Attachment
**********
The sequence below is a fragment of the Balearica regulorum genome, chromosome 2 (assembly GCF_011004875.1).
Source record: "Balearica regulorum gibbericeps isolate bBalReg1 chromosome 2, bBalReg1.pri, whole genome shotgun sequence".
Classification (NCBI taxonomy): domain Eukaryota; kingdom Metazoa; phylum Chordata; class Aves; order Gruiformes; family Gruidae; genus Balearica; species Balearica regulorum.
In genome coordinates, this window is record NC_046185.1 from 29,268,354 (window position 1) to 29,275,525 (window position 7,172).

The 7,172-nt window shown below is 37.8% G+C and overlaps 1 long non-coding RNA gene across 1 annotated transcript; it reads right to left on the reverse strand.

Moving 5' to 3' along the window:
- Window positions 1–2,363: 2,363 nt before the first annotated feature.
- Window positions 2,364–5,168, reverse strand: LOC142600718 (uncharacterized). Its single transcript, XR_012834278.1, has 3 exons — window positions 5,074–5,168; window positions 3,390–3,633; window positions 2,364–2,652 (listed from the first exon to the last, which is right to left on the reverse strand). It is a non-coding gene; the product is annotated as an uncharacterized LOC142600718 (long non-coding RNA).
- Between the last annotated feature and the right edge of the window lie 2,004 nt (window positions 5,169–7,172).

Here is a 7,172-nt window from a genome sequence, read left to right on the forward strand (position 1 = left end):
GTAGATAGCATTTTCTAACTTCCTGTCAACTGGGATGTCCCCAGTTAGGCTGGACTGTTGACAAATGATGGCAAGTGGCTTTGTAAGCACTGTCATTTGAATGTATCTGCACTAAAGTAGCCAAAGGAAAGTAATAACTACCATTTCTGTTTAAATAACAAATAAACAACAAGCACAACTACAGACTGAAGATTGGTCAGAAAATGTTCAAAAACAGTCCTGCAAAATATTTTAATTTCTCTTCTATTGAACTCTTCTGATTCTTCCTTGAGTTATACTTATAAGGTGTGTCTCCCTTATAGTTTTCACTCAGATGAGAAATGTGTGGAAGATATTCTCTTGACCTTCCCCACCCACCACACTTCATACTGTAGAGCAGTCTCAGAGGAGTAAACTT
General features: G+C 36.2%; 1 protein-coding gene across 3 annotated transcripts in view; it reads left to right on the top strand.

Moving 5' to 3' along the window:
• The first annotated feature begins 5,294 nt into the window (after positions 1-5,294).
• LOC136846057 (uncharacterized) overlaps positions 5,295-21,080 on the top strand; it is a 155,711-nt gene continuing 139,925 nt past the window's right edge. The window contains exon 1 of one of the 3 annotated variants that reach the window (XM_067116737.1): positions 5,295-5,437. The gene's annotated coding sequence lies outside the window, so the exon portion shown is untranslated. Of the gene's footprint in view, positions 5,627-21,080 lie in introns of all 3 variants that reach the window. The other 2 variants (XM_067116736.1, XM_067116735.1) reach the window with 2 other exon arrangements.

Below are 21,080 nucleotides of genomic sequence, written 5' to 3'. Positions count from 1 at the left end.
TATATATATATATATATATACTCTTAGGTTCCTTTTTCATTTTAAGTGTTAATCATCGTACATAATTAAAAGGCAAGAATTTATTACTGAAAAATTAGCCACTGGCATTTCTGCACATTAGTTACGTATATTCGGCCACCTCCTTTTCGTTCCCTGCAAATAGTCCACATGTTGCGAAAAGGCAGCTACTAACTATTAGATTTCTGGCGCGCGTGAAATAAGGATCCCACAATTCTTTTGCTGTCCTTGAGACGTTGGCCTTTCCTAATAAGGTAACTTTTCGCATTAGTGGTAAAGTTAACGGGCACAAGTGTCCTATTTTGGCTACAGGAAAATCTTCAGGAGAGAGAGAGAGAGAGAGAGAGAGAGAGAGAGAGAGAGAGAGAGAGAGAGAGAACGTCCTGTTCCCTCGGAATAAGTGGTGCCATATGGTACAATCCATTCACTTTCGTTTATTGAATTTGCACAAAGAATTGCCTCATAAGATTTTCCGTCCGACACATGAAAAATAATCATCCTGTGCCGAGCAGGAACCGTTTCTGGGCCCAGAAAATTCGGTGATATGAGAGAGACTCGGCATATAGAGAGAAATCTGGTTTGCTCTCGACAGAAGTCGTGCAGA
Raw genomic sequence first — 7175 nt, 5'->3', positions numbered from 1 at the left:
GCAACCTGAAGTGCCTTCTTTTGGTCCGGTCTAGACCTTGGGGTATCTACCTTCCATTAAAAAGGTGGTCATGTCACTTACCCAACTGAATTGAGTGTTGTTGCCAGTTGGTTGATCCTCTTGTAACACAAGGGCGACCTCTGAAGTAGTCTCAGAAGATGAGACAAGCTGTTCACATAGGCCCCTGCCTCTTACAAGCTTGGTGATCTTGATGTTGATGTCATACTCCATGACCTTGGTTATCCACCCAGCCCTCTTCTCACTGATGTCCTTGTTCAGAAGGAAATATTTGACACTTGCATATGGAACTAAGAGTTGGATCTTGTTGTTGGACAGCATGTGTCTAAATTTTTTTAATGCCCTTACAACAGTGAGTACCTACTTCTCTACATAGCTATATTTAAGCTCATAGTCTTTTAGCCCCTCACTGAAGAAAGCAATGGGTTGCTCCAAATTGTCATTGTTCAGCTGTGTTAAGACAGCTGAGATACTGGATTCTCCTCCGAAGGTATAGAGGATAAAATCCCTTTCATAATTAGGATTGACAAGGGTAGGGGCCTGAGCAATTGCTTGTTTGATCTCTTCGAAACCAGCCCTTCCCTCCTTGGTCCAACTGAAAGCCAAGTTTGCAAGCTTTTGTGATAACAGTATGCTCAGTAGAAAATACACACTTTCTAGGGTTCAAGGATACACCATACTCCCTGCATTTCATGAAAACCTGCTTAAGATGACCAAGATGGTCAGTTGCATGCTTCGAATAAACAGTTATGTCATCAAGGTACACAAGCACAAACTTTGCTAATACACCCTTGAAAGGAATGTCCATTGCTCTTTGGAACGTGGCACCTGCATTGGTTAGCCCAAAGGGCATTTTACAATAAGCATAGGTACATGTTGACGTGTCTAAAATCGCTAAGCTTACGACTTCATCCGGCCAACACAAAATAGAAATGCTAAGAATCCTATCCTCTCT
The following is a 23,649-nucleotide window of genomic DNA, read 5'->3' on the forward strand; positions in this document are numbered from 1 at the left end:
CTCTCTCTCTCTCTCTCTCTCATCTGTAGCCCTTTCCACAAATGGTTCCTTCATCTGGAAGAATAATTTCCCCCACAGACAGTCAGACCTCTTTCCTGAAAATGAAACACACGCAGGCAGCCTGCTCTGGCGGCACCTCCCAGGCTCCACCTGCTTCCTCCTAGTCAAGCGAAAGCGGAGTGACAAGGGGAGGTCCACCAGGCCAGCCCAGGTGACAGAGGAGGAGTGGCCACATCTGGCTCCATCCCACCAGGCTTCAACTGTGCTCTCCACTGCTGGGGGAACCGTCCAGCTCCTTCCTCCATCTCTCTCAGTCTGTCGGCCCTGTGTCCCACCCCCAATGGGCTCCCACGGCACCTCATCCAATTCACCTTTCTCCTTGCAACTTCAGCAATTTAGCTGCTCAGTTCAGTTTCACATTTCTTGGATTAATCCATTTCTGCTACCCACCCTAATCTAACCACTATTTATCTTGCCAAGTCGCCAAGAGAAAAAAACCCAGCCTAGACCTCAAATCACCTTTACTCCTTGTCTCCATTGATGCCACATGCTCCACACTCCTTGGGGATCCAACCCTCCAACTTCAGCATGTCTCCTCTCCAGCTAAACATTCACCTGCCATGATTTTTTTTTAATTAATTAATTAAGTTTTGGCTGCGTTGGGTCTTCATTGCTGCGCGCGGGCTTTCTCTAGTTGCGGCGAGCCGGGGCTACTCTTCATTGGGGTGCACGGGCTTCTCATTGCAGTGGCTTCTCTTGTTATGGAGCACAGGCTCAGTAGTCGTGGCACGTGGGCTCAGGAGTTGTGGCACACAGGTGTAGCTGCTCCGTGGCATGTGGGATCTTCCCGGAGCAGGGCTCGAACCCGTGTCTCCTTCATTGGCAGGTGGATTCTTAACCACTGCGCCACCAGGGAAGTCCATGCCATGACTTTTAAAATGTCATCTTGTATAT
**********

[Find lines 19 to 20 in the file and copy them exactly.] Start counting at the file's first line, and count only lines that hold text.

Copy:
GCAACCTGAAGTGCCTTCTTTTGGTCCGGTCTAGACCTTGGGGTATCTACCTTCCATTAAAAAGGTGGTCATGTCACTTACCCAACTGAATTGAGTGTTGTTGCCAGTTGGTTGATCCTCTTGTAACACAAGGGCGACCTCTGAAGTAGTCTCAGAAGATGAGACAAGCTGTTCACATAGGCCCCTGCCTCTTACAAGCTTGGTGATCTTGATGTTGATGTCATACTCCATGACCTTGGTTATCCACCCAGCCCTCTTCTCACTGATGTCCTTGTTCAGAAGGAAATATTTGACACTTGCATATGGAACTAAGAGTTGGATCTTGTTGTTGGACAGCATGTGTCTAAATTTTTTTAATGCCCTTACAACAGTGAGTACCTACTTCTCTACATAGCTATATTTAAGCTCATAGTCTTTTAGCCCCTCACTGAAGAAAGCAATGGGTTGCTCCAAATTGTCATTGTTCAGCTGTGTTAAGACAGCTGAGATACTGGATTCTCCTCCGAAGGTATAGAGGATAAAATCCCTTTCATAATTAGGATTGACAAGGGTAGGGGCCTGAGCAATTGCTTGTTTGATCTCTTCGAAACCAGCCCTTCCCTCCTTGGTCCAACTGAAAGCCAAGTTTGCAAGCTTTTGTGATAACAGTATGCTCAGTAGAAAATACACACTTTCTAGGGTTCAAGGATACACCATACTCCCTGCATTTCATGAAAACCTGCTTAAGATGACCAAGATGGTCAGTTGCATGCTTCGAATAAACAGTTATGTCATCAAGGTACACAAGCACAAACTTTGCTAATACACCCTTGAAAGGAATGTCCATTGCTCTTTGGAACGTGGCACCTGCATTGGTTAGCCCAAAGGGCATTTTACAATAAGCATAGGTACATGTTGACGTGTCTAAAATCGCTAAGCTTACGACTTCATCCGGCCAACACAAAATAGAAATGCTAAGAATCCTATCCTCTCT
The following is a 23,649-nucleotide window of genomic DNA, read 5'->3' on the forward strand; positions in this document are numbered from 1 at the left end: